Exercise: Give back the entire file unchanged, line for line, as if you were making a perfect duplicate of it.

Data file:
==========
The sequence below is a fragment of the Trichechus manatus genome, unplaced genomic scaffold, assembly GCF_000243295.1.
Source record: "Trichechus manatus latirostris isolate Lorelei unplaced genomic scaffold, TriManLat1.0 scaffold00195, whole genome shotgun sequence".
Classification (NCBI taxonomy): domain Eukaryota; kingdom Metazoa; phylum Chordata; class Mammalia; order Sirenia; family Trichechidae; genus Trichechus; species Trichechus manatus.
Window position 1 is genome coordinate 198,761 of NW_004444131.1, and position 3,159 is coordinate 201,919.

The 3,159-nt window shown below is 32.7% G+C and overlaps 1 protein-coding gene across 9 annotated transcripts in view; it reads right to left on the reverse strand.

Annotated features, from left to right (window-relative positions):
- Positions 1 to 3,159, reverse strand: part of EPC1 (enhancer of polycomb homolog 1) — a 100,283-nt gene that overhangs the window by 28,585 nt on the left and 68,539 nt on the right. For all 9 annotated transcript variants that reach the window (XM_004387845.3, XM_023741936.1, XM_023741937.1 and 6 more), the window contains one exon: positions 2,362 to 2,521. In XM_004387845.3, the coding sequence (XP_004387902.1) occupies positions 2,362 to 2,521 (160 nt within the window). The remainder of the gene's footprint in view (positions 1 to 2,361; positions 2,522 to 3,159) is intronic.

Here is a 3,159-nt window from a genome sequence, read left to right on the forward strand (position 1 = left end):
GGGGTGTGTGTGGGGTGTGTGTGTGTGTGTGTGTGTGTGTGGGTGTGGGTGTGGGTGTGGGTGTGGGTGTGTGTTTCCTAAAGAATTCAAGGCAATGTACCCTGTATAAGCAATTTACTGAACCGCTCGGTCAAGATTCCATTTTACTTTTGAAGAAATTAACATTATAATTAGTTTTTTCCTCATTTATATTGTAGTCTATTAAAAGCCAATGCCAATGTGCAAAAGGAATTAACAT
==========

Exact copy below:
The sequence below is a fragment of the Trichechus manatus genome, unplaced genomic scaffold, assembly GCF_000243295.1.
Source record: "Trichechus manatus latirostris isolate Lorelei unplaced genomic scaffold, TriManLat1.0 scaffold00195, whole genome shotgun sequence".
Classification (NCBI taxonomy): domain Eukaryota; kingdom Metazoa; phylum Chordata; class Mammalia; order Sirenia; family Trichechidae; genus Trichechus; species Trichechus manatus.
Window position 1 is genome coordinate 198,761 of NW_004444131.1, and position 3,159 is coordinate 201,919.

The 3,159-nt window shown below is 32.7% G+C and overlaps 1 protein-coding gene across 9 annotated transcripts in view; it reads right to left on the reverse strand.

Annotated features, from left to right (window-relative positions):
- Positions 1 to 3,159, reverse strand: part of EPC1 (enhancer of polycomb homolog 1) — a 100,283-nt gene that overhangs the window by 28,585 nt on the left and 68,539 nt on the right. For all 9 annotated transcript variants that reach the window (XM_004387845.3, XM_023741936.1, XM_023741937.1 and 6 more), the window contains one exon: positions 2,362 to 2,521. In XM_004387845.3, the coding sequence (XP_004387902.1) occupies positions 2,362 to 2,521 (160 nt within the window). The remainder of the gene's footprint in view (positions 1 to 2,361; positions 2,522 to 3,159) is intronic.

Here is a 3,159-nt window from a genome sequence, read left to right on the forward strand (position 1 = left end):
GGGGTGTGTGTGGGGTGTGTGTGTGTGTGTGTGTGTGTGTGGGTGTGGGTGTGGGTGTGGGTGTGGGTGTGTGTTTCCTAAAGAATTCAAGGCAATGTACCCTGTATAAGCAATTTACTGAACCGCTCGGTCAAGATTCCATTTTACTTTTGAAGAAATTAACATTATAATTAGTTTTTTCCTCATTTATATTGTAGTCTATTAAAAGCCAATGCCAATGTGCAAAAGGAATTAACAT